When you have finished for the day, why not have a brag about the ones that didn't get away! Send Mike an article on your fishing (Click here for contact details), and we'll get it published here. Have fun fishing - tasfish.com

The bluefin cometh

Cool currents
As the weather cools and sea temperatures slow start to decline, preparations (and hopes) turn toward the possibility of another good blue fin tuna run. Digressing momentarily, I received a phone call from Leroy at Big Fin Sports fishing. The result of conversation was the Land Based Game article, I previously mentioned was placed in the hands of "Simon" who without doubt has LBG miles on the board both here and interstate.  Simon has had some fantastic captures including a few good Kingfish captures from places here in Tasmania and is indelibly qualified on the subject matter.
So again at short notice I was again asked to stab my little sausages on the keyboard and come up with an article for aspiring anglers chasing blue fin tuna. The article is a follow up with technical information and is again aimed squarely between the eyes of the more beginner, novice or inexperienced blue water wanderers.

Chasing chooks

Tim Anderson takes a look at one of the mainstays of Tasmania's gamefishing. Albacore are not as regal as marlin, yellowfin or bluefin, but they are fun to catch and great to eat.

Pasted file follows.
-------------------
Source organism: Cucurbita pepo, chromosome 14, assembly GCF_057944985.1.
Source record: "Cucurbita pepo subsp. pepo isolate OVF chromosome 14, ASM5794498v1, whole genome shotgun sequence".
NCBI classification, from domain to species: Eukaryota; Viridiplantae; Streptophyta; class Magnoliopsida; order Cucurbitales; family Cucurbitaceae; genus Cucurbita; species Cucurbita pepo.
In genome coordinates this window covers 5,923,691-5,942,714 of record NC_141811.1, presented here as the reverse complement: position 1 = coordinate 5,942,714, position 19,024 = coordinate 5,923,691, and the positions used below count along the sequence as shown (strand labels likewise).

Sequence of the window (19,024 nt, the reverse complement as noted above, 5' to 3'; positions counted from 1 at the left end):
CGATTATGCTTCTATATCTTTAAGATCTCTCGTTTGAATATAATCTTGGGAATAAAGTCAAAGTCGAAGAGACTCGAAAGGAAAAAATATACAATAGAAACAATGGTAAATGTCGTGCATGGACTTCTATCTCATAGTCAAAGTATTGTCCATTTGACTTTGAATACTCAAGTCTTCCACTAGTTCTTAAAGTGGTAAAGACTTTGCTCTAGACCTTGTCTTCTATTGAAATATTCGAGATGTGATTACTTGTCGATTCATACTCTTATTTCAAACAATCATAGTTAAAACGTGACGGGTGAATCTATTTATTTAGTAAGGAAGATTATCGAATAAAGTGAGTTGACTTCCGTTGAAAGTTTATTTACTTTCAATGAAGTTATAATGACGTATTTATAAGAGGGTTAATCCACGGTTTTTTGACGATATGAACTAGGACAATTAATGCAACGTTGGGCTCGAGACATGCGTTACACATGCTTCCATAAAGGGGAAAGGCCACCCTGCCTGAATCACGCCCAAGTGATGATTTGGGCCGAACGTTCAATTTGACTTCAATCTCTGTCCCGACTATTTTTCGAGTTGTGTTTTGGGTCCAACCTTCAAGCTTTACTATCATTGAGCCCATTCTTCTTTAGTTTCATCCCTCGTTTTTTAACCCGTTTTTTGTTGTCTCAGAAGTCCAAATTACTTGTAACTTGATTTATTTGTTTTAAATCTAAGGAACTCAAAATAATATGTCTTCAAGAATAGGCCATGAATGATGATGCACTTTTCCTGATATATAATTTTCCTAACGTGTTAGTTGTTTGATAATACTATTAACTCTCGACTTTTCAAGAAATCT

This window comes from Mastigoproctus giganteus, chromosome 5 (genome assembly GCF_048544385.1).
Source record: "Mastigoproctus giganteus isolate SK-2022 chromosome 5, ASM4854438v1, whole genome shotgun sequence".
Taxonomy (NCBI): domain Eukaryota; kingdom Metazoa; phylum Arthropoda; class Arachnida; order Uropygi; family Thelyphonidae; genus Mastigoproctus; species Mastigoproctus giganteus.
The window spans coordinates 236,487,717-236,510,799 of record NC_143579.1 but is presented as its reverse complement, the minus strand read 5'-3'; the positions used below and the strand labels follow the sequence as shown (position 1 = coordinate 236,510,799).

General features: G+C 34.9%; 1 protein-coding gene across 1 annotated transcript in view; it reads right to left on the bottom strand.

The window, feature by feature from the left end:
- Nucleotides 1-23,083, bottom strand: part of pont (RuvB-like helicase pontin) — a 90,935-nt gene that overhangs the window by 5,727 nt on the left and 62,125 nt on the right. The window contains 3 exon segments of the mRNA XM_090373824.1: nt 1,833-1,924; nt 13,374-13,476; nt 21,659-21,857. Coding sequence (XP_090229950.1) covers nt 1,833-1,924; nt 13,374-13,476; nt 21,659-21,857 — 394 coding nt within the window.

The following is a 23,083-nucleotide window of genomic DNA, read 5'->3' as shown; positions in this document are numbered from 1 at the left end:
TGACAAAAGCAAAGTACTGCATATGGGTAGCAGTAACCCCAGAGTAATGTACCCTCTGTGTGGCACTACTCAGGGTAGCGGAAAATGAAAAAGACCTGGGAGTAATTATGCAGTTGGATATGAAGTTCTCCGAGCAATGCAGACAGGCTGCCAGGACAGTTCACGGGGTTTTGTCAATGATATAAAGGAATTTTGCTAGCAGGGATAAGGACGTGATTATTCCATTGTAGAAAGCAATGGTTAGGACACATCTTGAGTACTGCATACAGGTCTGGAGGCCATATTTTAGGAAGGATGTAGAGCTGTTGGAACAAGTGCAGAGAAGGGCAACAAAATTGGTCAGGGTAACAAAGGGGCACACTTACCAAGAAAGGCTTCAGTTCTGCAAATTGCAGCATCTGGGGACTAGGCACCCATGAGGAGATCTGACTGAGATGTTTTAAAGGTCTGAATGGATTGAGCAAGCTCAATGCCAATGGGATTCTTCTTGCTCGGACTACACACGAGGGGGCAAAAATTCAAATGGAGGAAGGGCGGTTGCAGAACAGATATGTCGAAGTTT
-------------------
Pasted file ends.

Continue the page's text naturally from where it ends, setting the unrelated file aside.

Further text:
The build up
What smells like fish and tastes like chicken? This question has so often been asked by the likes of Cheech and Chong and although the very term conjures up images of "hedgehogs" and alley cats, rarely has the question been posed in this arena.

The answer I am looking for in this forum is obviously albacore tuna.

Pedra Branca Bluefin Bonanza

Tim Anderson

Tim Anderson tells the tale of an extraordinary fishing event-fishing for Southern bluefin tuna off Tasmania's south east coast.


By Starlo & Bushy*

* This feature article is based on extracts from Starlo & Bushy's great how-to book "On Soft Plsastics", published in 2005 by AFN Publishing of Melbourne.

At first glance, fast-swimming pelagic species such as tailor, salmon, trevally, tuna and mackerel might seem to be the least likely candidates for successful soft plastic fishing. In actual fact, nothing could be further from the truth.


Harry Murfet

An exciting new sport fishery has emerged and it adds another dimension to the usual bread and butter fishing that is associated with Tasmania's North Coast.
Mako sharks have always been present in Bass Strait waters but it is only in recent years that a few innovative anglers, sick of catching couta, pike, salmon and flathead, decided to target these gamefish. In doing so, becoming pioneers of Bass Strait game fishing.
Makos are a pelagic species, roaming the ocean in search of food that consists of squid and, in the case of Bass Strait, school fish like mackerel, salmon, mullet and couta. While most North Coast makos are juveniles in the 30 - 50 kg. range, there are plenty of reports of fish hooked, lost and landed over the 100 kg mark this year.